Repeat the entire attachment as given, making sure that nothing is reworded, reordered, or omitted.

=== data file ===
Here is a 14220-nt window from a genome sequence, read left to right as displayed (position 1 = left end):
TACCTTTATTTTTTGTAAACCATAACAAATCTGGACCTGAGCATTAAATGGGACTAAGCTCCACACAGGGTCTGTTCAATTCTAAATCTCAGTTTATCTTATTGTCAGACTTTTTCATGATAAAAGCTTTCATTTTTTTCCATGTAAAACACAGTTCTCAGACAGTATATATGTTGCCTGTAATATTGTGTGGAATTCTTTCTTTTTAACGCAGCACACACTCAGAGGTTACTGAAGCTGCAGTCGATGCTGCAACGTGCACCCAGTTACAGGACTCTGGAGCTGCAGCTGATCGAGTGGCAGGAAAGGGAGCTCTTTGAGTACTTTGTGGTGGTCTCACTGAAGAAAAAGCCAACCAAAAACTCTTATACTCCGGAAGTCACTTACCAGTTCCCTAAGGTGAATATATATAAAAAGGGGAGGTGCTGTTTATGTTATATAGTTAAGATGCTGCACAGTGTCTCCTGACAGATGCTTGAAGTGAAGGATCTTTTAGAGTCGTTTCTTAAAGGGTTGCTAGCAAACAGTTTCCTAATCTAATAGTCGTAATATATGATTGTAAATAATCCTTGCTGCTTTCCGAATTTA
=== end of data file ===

Here is a 14220-nt window from a genome sequence, read left to right as displayed (position 1 = left end):
TACCTTTATTTTTTGTAAACCATAACAAATCTGGACCTGAGCATTAAATGGGACTAAGCTCCACACAGGGTCTGTTCAATTCTAAATCTCAGTTTATCTTATTGTCAGACTTTTTCATGATAAAAGCTTTCATTTTTTTCCATGTAAAACACAGTTCTCAGACAGTATATATGTTGCCTGTAATATTGTGTGGAATTCTTTCTTTTTAACGCAGCACACACTCAGAGGTTACTGAAGCTGCAGTCGATGCTGCAACGTGCACCCAGTTACAGGACTCTGGAGCTGCAGCTGATCGAGTGGCAGGAAAGGGAGCTCTTTGAGTACTTTGTGGTGGTCTCACTGAAGAAAAAGCCAACCAAAAACTCTTATACTCCGGAAGTCACTTACCAGTTCCCTAAGGTGAATATATATAAAAAGGGGAGGTGCTGTTTATGTTATATAGTTAAGATGCTGCACAGTGTCTCCTGACAGATGCTTGAAGTGAAGGATCTTTTAGAGTCGTTTCTTAAAGGGTTGCTAGCAAACAGTTTCCTAATCTAATAGTCGTAATATATGATTGTAAATAATCCTTGCTGCTTTCCGAATTTA